Frequently brilliant, funny, thoughtful, iconoclastic, and a delight to read. Barnes is like a worldly, secular reincarnation of a medieval gloss-writer on sacred texts, and what he offers us is the novel as footnote to history, as subversion of the given, as brilliant, elaborate doodle around the margins of what we know we think about what we think we know Salman Rushdie, Observer
Julian Barnes is the author of ten novels, including Metroland, Flaubert's Parrot, A History of the World in 10½ Chapters and Arthur & George; two books of short stories, Cross Channel and The Lemon Table; and also three collections of journalism, Letters from London, Something to Declare, and The Pedant in the Kitchen.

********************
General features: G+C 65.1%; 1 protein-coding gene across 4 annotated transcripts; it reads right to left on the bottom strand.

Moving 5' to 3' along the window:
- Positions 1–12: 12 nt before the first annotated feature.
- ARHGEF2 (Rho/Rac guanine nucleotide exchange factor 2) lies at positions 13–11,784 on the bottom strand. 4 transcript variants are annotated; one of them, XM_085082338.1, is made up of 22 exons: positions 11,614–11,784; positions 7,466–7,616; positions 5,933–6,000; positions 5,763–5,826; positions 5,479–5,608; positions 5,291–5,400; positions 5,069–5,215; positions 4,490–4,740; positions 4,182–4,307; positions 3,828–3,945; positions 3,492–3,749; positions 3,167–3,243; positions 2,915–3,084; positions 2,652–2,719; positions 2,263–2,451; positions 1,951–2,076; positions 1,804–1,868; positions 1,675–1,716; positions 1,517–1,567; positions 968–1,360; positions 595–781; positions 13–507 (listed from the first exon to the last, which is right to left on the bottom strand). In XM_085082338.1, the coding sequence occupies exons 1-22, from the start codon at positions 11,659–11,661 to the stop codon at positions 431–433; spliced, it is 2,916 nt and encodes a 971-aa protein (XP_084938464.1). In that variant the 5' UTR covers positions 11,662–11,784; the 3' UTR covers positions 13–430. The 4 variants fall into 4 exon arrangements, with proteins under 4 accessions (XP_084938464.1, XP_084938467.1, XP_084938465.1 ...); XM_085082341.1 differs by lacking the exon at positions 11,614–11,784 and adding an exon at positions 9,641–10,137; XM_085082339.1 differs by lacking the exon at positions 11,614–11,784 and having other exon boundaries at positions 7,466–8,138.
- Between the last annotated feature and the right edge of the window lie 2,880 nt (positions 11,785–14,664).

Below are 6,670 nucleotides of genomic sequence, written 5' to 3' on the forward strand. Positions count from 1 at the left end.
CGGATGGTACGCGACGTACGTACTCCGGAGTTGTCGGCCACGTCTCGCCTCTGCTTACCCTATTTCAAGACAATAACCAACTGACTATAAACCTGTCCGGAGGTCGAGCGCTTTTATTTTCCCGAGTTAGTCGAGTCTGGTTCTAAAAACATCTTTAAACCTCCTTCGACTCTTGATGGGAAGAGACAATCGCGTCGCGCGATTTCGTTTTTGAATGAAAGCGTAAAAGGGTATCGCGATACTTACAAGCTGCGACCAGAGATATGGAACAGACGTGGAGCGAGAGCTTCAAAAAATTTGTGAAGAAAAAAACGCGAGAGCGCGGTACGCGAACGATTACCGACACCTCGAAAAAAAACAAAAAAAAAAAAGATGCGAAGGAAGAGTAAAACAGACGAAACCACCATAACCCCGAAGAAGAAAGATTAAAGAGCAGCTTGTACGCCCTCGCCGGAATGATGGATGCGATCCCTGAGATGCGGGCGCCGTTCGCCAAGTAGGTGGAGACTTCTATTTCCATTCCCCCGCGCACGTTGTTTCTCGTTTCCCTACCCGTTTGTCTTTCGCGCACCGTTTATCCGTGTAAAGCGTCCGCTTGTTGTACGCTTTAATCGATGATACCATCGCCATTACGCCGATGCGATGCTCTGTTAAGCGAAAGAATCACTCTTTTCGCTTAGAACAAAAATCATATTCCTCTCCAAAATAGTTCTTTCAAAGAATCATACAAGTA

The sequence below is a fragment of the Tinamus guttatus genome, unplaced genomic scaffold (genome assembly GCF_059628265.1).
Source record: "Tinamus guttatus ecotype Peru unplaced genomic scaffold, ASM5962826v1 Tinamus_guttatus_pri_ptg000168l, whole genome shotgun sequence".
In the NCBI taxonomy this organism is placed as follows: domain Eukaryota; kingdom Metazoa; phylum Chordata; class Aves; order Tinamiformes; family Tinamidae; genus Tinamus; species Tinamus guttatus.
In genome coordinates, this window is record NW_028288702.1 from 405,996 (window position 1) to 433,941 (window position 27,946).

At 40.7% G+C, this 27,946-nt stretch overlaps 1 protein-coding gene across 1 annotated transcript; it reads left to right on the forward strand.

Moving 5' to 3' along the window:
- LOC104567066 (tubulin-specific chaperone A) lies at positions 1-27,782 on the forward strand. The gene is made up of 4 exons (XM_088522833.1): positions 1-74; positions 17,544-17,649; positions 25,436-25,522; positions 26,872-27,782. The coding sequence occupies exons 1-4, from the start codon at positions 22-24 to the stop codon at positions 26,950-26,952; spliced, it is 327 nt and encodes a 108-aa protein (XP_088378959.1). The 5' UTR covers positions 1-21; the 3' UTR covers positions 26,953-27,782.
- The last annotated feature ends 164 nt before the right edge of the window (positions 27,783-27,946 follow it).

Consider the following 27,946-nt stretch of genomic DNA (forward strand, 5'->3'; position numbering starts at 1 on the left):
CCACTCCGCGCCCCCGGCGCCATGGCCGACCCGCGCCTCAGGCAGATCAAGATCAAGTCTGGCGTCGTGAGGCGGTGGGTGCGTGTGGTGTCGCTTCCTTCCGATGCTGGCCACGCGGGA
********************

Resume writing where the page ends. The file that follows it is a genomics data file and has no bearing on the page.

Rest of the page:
His work has been translated into more than thirty languages. In France he is the only writer to have won both the Prix Médicis (for Flaubert's Parrot) and the Prix Femina (for Talking it Over). In 1993 he was awarded the Shakespeare Prize by the FVS Foundation of Hamburg. He lives in London.